Though Sena Attacked BCCI HQ, In Squash, Pakistan Players Feel Safe in India
CHENNAI: Even as the Shiv Sena effectively said ‘stumps’ to a bilateral cricket series between India and Pakistan in the near future, relations between the two countries in other sports isn’t as dire.
Take squash for instance. Sadia Gul and Sammer Anjum, two players who were here in the city to take part in the Chennai leg of the JSW Indian Squash Circuit, maintain that it isn’t all that bad. “We did not have any problems with our visas this year. While last year we were asked to do a number of things (get letters of approval from the Pakistan Squash Federation, meet with Crime Investigation Department), this year it has been smooth,” they smile.
They are travelling back to Pakistan on Tuesday but expect to be back soon. “Our upcoming tournaments are the Qatar Classic and after that there is the South Asian Games (SAF Games) which will be held in India (Guwahati and Shillong). So if all goes well, we should play in that,” they say in unison.
That is a sentiment shared by Shaukat Javed, the vice-president of the Pakistan Olympic Association (POA). “Sports shouldn’t mix with politics,” he told Express. “And I do expect that we will participate in the upcoming SAF Games.”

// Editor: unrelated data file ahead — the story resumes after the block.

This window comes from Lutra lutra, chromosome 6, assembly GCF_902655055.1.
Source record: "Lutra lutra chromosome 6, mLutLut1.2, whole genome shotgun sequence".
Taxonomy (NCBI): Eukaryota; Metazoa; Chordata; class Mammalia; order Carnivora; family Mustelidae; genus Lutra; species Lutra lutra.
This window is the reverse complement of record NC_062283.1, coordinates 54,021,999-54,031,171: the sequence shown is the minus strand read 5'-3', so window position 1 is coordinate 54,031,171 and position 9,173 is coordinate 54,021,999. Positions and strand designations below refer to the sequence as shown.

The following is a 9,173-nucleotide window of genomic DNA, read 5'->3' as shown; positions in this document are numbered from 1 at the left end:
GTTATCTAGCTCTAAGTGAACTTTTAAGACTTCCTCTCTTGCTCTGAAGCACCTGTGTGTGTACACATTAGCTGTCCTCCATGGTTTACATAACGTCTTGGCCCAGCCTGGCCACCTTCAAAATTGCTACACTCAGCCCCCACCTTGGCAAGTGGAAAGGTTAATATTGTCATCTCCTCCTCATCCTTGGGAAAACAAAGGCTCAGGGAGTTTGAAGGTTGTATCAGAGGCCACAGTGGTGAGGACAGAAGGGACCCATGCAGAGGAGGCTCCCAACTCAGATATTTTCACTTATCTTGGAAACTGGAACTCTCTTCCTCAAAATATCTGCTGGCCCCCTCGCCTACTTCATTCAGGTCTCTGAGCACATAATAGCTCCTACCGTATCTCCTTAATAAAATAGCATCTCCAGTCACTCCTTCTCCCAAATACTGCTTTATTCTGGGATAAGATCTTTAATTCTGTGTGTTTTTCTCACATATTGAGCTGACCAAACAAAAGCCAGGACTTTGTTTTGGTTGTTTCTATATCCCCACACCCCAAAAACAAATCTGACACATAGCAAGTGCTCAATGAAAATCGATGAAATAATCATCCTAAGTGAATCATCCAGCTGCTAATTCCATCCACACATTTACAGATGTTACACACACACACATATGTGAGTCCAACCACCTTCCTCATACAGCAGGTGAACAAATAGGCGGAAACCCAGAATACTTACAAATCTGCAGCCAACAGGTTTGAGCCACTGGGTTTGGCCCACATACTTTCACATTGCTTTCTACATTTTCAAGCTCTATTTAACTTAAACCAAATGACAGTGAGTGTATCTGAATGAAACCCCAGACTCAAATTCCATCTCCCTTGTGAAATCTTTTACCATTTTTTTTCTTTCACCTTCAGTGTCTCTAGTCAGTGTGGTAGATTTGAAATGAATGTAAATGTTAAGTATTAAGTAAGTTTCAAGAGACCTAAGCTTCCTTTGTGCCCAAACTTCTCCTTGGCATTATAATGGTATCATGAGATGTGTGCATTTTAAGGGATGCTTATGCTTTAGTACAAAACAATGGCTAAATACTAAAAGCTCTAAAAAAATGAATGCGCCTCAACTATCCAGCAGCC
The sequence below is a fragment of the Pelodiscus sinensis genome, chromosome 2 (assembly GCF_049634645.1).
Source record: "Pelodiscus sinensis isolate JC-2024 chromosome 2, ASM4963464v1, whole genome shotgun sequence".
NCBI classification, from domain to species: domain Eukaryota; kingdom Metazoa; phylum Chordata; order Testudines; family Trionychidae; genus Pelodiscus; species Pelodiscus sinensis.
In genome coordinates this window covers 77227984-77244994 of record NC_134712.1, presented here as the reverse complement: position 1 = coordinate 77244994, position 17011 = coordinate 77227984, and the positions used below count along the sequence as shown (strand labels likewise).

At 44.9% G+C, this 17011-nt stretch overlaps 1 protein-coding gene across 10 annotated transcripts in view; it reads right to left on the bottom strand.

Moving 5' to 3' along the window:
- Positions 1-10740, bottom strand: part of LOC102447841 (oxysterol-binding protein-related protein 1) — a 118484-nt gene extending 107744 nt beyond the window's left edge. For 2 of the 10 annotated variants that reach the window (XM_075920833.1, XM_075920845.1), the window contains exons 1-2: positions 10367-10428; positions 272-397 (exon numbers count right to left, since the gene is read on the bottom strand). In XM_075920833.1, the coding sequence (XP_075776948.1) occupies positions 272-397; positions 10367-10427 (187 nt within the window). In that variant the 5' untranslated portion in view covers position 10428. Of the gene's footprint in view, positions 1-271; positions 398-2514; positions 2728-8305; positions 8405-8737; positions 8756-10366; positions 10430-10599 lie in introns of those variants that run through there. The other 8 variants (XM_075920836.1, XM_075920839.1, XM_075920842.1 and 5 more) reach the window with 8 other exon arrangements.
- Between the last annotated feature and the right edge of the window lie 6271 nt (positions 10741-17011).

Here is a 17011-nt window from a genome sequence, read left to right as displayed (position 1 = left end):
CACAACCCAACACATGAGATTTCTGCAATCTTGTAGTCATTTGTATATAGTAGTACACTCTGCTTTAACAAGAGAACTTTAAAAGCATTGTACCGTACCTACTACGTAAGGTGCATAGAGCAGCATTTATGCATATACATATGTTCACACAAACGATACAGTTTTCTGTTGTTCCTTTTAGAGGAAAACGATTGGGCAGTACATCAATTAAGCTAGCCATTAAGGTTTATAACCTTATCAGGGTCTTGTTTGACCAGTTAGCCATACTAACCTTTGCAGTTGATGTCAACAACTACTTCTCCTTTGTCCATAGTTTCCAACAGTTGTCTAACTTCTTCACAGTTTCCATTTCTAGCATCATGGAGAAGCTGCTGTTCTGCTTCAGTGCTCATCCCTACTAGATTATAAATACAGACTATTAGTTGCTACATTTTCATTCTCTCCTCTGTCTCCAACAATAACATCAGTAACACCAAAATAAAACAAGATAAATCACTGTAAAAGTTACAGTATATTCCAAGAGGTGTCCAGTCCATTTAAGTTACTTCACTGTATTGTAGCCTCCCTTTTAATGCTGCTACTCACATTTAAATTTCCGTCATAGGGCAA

While they do not yet know of Sena members protesting in front of the BCCI offices in Mumbai, their message is quite clear. “We do not feel threatened at all.”
Both Gul, 18, and Anjum, 21, have been to India before (to play in the same tournament) and they maintain that travelling to India is a lot safer (from Pakistan) than people make it out to be. “It takes a lot of time to convince our parents and friends before we can come here. But it really isn’t like that. We have not faced any problems thus far. We don’t feel threatened at all to be here. Likewise, they can’t understand why some Indian squash players abstain from travelling across the border. “We heard that a few Indian players rejected the idea of travelling across but again... it’s safe.” A message they stress more than once.
While Gul’s immediate family haven’t visited India, Anjum’s grandfather, who is in the Exim business, does trade with the country. “Actually, my grandfather deals with the export and import of vegetables and dry fruits across the border,” she says. In the current climate, it doesn’t take much time for people to resort to arms. If only there were more voices like these two.